Orca Bio Inc.’s $192 million series D brings the company out of stealth and openly into the business of transforming allogeneic cell therapies. The new funding brings Orca’s total capital raised since 2016 to nearly $300 million.

The company’s cell therapies are designed to regenerate healthy blood and reboot an unhealthy immune system into a healthy one. The therapies are created by building individual doses cell by cell from another person’s blood. One application is the potential to eventually replace conventional bone marrow transplants.

The therapy can affect diseases beyond blood cancer, such as genetic blood disorders and beyond, Orca’s CEO, Ivan Dimov, told BioWorld.

“The next step up are autoimmune disorders,” Dimov said. “Diseases like Crohn’s disease and lupus, curing patients of HIV, as an unexpected secondary effect. It’s a broad and impactful therapeutic platform.”

In order to be able to deliver the therapy, Dimov added, the company needs its manufacturing platform to allow it to sort blood cells with high levels of purity and speed. The proprietary mix of cells is the recipe for success, he added.

The cell therapy field has grown quickly, Dimov said, saving people who would not have been alive without it, adding that the immune-oncology space is also a testament to rapid development.

“In the past, you’d think of this like science fiction and how startling the results are,” he added.

Ivan Dimov, CEO, Orca

The global cell therapy market size is expected to reach $8.8 billion by 2027 at a CAGR of 5.4%, over the forecast period, according to Research and Markets.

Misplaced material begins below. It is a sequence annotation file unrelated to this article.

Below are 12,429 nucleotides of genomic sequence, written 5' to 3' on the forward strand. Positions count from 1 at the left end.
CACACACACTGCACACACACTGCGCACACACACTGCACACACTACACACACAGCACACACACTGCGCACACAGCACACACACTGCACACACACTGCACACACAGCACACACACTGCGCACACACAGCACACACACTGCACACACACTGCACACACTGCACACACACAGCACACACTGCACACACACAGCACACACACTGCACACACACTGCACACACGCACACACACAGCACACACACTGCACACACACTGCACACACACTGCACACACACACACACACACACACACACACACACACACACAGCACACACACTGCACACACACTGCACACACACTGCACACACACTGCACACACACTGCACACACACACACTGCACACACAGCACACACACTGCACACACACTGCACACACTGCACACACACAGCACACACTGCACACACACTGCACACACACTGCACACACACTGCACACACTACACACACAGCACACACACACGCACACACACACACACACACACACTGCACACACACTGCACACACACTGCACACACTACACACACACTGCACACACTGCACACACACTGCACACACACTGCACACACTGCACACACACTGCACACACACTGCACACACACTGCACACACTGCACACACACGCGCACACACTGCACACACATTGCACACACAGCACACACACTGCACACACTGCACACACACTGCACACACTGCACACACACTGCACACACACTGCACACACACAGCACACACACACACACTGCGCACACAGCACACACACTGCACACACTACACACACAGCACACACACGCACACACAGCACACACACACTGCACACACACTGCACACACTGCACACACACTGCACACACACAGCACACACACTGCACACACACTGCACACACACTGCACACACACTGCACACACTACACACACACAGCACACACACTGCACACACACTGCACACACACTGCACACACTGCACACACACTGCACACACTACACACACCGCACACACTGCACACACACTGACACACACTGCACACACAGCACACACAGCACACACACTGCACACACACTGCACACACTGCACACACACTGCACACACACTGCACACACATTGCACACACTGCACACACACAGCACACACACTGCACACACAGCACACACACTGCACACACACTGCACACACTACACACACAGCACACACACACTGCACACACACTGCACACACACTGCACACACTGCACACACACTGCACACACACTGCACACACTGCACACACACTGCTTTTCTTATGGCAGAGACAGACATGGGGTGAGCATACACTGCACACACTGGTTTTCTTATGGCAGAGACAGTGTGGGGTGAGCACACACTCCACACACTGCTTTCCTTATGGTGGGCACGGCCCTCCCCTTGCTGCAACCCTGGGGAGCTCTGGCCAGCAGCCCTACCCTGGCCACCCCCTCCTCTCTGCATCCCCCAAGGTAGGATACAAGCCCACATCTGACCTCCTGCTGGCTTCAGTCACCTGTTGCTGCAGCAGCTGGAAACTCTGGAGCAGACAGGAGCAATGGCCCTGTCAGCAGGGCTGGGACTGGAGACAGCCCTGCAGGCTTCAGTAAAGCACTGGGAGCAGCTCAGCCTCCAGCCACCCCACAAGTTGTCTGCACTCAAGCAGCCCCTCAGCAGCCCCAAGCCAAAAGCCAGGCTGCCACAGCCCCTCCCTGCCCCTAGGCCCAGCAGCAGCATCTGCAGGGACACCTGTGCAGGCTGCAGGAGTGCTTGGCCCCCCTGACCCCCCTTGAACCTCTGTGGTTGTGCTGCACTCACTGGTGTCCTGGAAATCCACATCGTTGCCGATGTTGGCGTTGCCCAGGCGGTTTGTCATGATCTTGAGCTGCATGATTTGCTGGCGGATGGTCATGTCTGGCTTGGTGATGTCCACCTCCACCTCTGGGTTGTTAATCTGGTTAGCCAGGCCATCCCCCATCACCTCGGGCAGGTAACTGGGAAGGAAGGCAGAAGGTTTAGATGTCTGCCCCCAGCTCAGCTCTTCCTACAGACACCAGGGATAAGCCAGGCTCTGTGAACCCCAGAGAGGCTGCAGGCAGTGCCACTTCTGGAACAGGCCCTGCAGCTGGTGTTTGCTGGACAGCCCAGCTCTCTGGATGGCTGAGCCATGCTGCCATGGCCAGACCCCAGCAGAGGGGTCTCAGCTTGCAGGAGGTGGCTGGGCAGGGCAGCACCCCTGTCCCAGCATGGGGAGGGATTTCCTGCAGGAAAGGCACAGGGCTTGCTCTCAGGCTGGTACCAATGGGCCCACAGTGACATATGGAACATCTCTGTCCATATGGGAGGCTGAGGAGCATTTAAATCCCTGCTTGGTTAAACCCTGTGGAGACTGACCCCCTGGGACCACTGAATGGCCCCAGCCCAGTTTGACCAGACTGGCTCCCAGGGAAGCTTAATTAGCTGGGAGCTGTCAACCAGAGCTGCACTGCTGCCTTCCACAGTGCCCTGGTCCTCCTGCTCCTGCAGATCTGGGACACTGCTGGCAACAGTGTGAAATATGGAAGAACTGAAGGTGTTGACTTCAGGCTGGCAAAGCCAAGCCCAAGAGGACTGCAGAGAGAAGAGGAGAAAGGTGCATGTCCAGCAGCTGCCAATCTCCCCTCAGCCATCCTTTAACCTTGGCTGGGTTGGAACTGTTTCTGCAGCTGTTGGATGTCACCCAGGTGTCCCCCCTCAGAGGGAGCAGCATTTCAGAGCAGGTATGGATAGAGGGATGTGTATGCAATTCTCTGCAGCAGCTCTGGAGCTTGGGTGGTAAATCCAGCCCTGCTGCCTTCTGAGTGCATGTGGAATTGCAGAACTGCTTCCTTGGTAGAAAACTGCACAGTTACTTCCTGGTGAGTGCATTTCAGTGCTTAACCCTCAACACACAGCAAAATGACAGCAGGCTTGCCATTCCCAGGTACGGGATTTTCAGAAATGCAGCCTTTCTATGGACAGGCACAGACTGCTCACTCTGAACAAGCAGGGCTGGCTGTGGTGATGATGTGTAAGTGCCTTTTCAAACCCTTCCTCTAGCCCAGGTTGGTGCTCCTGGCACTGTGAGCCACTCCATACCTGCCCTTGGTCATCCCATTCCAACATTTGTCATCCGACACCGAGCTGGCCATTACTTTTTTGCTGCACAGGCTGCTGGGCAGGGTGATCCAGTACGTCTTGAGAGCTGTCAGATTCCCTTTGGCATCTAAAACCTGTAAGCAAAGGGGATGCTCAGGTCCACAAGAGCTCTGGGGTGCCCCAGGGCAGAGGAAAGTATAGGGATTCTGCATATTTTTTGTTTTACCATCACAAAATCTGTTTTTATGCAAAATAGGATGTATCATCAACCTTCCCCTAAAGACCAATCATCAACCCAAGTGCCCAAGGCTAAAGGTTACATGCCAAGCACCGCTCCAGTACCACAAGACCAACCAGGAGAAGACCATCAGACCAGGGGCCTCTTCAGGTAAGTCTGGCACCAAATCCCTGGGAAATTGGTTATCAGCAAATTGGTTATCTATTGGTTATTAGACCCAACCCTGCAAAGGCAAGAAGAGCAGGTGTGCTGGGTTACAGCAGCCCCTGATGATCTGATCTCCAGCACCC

The Menlo Park, Calif.-based company’s lead candidate is in a phase Ib trial of patients with blood cancers. TRGFT-201 is being used to evaluate a controlled T cells formulation that includes subsets of regulatory T cells. The open-label, multicenter trial focuses on patients with advanced hematologic malignancies undergoing allogenic hematopoietic cell transplantation. The primary outcome measures are the incidence of primary graft failure and the incidence of grade III-V acute graft-vs.-host disease. The study began in November and is set to conclude near the end of 2022.

Orca has another phase I underway, for OGFT-001, for recipients undergoing myeloablative allogeneic transplantation for hematologic malignancies. The interventional, single-group assignment, open-label study is a dose-escalation and expansion study of engineered donor grafts derived from mobilized peripheral blood with single-agent graft-vs.-host disease prophylaxis. The primary outcome measures are the incidence of dose-limiting toxicities and the incidence of primary graft failure.

Orca, an acronym for “Optical Retrieval from Cell Arrays,” hasn’t released any data from the studies but lauded the early safety and efficacy data as “stellar. … Anecdotally I can tell you we’ve seen terminal blood cancer patients getting well and leaving the hospital sooner than expected,” Dimov said.

Orca’s chief scientific officer, Nathan Fernhoff, is a co-founder along with Dimov. The two met at Stanford University, with Dimov studying bioengineering and Fernhoff specializing in immunology and therapeutics. In the past four years since the company began with three people, the company has expanded to around 40 people. Dimov said he will use some of the new funding for new hires.

The Orca advisory team includes Irving Weissman, a professor of pathology and developmental biology at Stanford. He is the director of the school’s Institute of Stem Cell Biology and Regenerative Medicine.

The company’s selected partners include Stanford, the National Marrow Donor Program and Be the Match.

Orca’s financing was co-led by Lightspeed Venture Partners and an undisclosed investor. New and existing investors Include 8VC, DCVC Bio, ND Capital, Mubadala Investment Co., Kaiser Foundation Hospitals, Kaiser Permanente Group Trust and IMRF.

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